The Guinness EIS fund looks to offer scale-up capital to later-stage ventures. While any EIS investment is high-risk, Guinness targets more mature businesses with durable revenue streams as well as structuring deals and co-investing where possible.
The EIS fund is managed by an experienced team and is backed by an established parent company, Guinness Asset Management. Under its current strategy, since 2018 the fund has deployed more than £85 million into growth capital investments and has achieved a partial exit. Please remember past performance is not a guide to the future.
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- Established EIS manager
- Targeting a portfolio of diverse businesses
- Evergreen offering
- Focus on later-stage, revenue generating companies
- Targets 10 investments per client portfolio, not guaranteed
- Target return of £1.25 per £1 invested after 4-5 years, not guaranteed
- Quarterly closes
- Minimum investment of £20,000, you can apply online
Guinness Asset Management Ltd (“Guinness”) is one of the largest EIS fund managers operating in the UK. The business has raised £200 million across its EIS funds since 2010.
An industry stalwart, Tim Guinness has over 35 years’ investment experience. He co-founded and ran Guinness Flight Global Asset Management until its acquisition by Investec in 1998. Following this, he led Investec’s Global Energy Fund before launching Guinness Asset Management in 2003.
Now, the company has over £2.4 billion in assets under management (as at September 2020). While much has changed, Mr Guinness is still involved in the business where he acts as Chief Investment Officer.
In total, Guinness Asset Management manages nine equity funds together with two EIS and two IHT funds. They are overseen by a venture team of 15. Established in 2010, the team is led by Shane Gallwey, a chartered financial analyst. Mr Gallwey is assisted by five fund managers as well as portfolio manager, Bridget Hallahane, whose role centres on supporting founder development.
While there is no requirement for management to invest in the EIS, the team has committed £2.0 million since the fund’s inception: this aligns interests with investors.
Watch our latest video interview with fund manager Shane Gallwey:
Guinness has always been a generalist investor, however, it had to adapt its strategy several times due to EIS rule changes. Originally, the fund invested solely in renewable assets. When these were no longer permitted for new EIS investments in 2016, the fund pivoted towards asset-backed investments. Most recently, the fund moved to a pure growth capital strategy in early 2018. Since then it has completed seven growth capital tranches – it aims to allocate investors’ capital quarterly.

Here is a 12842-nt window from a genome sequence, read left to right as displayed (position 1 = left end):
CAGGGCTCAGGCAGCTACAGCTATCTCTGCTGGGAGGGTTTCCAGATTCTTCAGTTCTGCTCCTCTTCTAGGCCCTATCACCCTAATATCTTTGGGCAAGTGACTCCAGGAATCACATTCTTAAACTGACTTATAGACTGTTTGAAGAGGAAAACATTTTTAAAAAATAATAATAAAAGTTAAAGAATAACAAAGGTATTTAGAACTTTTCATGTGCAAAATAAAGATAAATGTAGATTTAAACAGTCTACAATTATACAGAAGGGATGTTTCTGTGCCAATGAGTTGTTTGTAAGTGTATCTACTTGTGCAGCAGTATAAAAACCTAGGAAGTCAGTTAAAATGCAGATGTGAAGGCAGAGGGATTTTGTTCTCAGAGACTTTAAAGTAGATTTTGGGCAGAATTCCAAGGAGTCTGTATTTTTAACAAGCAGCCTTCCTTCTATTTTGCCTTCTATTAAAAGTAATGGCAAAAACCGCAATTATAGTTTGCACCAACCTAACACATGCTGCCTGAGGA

Under the current strategy, the EIS investment team looks for companies requiring scale-up capital with proven technology or services. Companies should be generating revenue as a minimum criteria, preferably £1 million or above. Guinness targets young businesses with good growth potential and seeks to manage risk by selecting businesses with strong balance sheets and cash flows.
Most investment opportunities will be sourced through the Guinness network of advisors alongside accountancy firms and AIM brokers. On average, the investment team expects to review close to 600 deals a year of which 2-3% will receive investment.
Due to the number of opportunities the team reviews, Guinness employs a quick filtering process, to ensure companies it believes to be the best receive attention. The investment team pitches new deals daily and will only progress the strongest candidates into the next stage of assessment. A company will receive funding if the investment committee is confident it meets the fund’s brief and sufficient due diligence measures have taken place.
If possible, Guinness aims to add deal structuring and syndication.
The fund targets a return of £1.25 per £1 invested after 4-5 years. Please note neither returns not timeframes are guaranteed.
Guinness will consider potential exit routes and timeframes before committing to an investment. Since 2016, it has completed three exits via trade sales but would also consider a management sale or IPO if either were appropriate. Exit options and timeframes are not guaranteed.